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Creating Durable Ag/AgCl Wire and Electrodes

Q. Hello, my name is Pirouz Shamszad. I am an undergraduate physics major here at GWU. I am currently doing a joint research program with the medical school and I am experiencing a slight problem. I expect that this question is going to be a cinch for you guys to answer, but I say its dumber not to ask!

I need to create a silver-silver chloride wire. The electrodeposition process I am using now is not satisfactory. I do not get a thick enough coating nor do I get any durability. What method do you suggest in order to create a better Ag/AgCl electrode? Right now I am running 30 mA through a 2M HCl solution. I treat the silver wire in 3M HNO3 first. I do reverse polarity twice while I am depositing giving about 2 mins per run (in each direction) --> Is this even the correct way of doing it?

Thank you for your help and time. Also, if you can refer me to any good literature, I would appreciate it. Thank you.

(I have done extensive research on this so give me everything ya got! :) )

Pirouz Shamszad,Presidential Scholar -- Physics
The George Washington University, Washington, DC

A. Hi, Pirouz.

Sorry, I don't know much about Silver / silver chloride cells, only metal finishing, so I can't help you except in terms of your plating and electrodeposition questions.

It sounds like you attempt to clean and activate the silver wire by immersion in nitric acid, and then try to electroplate more silver onto the wire from a silver chloride - hydrochloric acid solution?

The only reliable way to electroplate silver that I know of is from a silver cyanide plating solution, but I'm not sure that that is what you are even trying to do. Thanks for any available clarification.

Ted Mooney,
Ted Mooney, P.E.
Striving to live Aloha - Pine Beach, New Jersey

A. I finally dug this out for you - I make my own Ag/AgCl reference electrodes sometimes.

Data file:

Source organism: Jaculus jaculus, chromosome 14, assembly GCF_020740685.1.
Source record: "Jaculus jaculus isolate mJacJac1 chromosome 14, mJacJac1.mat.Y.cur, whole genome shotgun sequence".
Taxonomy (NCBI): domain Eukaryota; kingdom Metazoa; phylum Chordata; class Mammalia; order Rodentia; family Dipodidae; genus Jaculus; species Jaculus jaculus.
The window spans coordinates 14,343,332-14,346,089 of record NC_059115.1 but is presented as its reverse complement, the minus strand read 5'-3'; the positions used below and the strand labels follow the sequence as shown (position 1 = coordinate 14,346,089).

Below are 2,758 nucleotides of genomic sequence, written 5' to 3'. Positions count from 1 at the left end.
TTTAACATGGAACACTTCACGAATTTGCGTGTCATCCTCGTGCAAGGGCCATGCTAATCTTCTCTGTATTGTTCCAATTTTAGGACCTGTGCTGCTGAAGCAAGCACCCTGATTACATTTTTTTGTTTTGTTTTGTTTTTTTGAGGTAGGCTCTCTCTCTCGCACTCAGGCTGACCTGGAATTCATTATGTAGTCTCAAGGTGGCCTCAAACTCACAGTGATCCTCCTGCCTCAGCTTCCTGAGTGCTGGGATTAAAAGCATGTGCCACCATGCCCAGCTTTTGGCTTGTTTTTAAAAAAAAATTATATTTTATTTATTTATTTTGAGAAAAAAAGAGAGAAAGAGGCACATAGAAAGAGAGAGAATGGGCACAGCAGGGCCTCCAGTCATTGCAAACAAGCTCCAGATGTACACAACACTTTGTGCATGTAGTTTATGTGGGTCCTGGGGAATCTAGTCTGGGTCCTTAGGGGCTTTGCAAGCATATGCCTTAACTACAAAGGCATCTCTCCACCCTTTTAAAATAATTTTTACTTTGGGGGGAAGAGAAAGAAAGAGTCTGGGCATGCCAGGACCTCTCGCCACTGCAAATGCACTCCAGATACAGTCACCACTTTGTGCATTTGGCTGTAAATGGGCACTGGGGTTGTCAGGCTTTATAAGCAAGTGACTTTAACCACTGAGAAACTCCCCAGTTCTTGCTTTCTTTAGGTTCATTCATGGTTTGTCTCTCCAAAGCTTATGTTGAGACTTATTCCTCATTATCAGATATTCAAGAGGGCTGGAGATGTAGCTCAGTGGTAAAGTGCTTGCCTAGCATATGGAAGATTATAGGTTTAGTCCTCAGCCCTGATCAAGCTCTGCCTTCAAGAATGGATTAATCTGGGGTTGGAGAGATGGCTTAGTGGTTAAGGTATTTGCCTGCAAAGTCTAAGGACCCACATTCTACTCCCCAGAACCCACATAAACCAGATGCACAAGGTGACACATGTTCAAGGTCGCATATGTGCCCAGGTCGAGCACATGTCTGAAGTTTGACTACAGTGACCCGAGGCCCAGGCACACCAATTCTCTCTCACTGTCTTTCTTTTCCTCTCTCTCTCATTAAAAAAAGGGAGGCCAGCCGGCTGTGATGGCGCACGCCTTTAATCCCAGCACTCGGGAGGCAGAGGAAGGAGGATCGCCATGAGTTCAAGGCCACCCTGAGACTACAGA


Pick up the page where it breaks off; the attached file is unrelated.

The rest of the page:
Pre-age the silver wire (which must be 99.99% pure Ag) in a silver nitrate solution acidified with a little nitric acid. Then with it as the anode, and a platinum wire as the cathode, plate it in 1 M HCl. Use a current density of 5 - 10 mA/cm2. After a good coating is obtained, age the electrode overnight in distilled water.

You do not say what size wire you are using but I suspect the problem is that you current density is too high.

(This procedure is from "Experiments in Physical Chemistry" by Shoemaker, Garland, et al, McGraw Hill, 1981. It's a handy book for lab stuff like this.)

dave wichern
Dave Wichern
Consultant - The Bronx, New York

Q. Dear Mr.,

I'm studying in Padjadjaran University. I have to finish my experiment about Ag-AgCl Electrode, but I have some trouble:

1. I don't have procedure for electroplating AgCl.
2. And how to connect the electrode to the wire.

I hope you can give me some information about my problems. Thank you.

Lika Pita Sari
student - Bandung, West Java, Indonesia

A. The Ag-Cl is not electroplated. It is a solution.
Check with your chemistry department and see if anyone has a textbook on instrumental analysis. It is a little too deep to go over in a letter.

Have you been introduced to the Nernst Equation?
You may be able to find some information in the literature that comes with a pH probe.

James Watts
- Navarre, Florida

Q. Hi

Silver wire electrode pretreatment. Can you suggest the best method for pretreating pure silver wire to be used as a reference electrode in non-aqueous systems?

Seshachalam Vijayalakshmi
researcher - Singapore

Ed. note: As you see, we appended your inquiry to a thread which hopefully answers it. But get back to us if you have additional questions.

August 1, 2011

A. Hi, I have tried the 1 M solution technique advised above a few times. Here's my tips.

1) abrade the wire with very fine sandpaper
2) nitric acid - not too strong. Dilute at least 10 to 1 from fuming
3) rinse in distilled water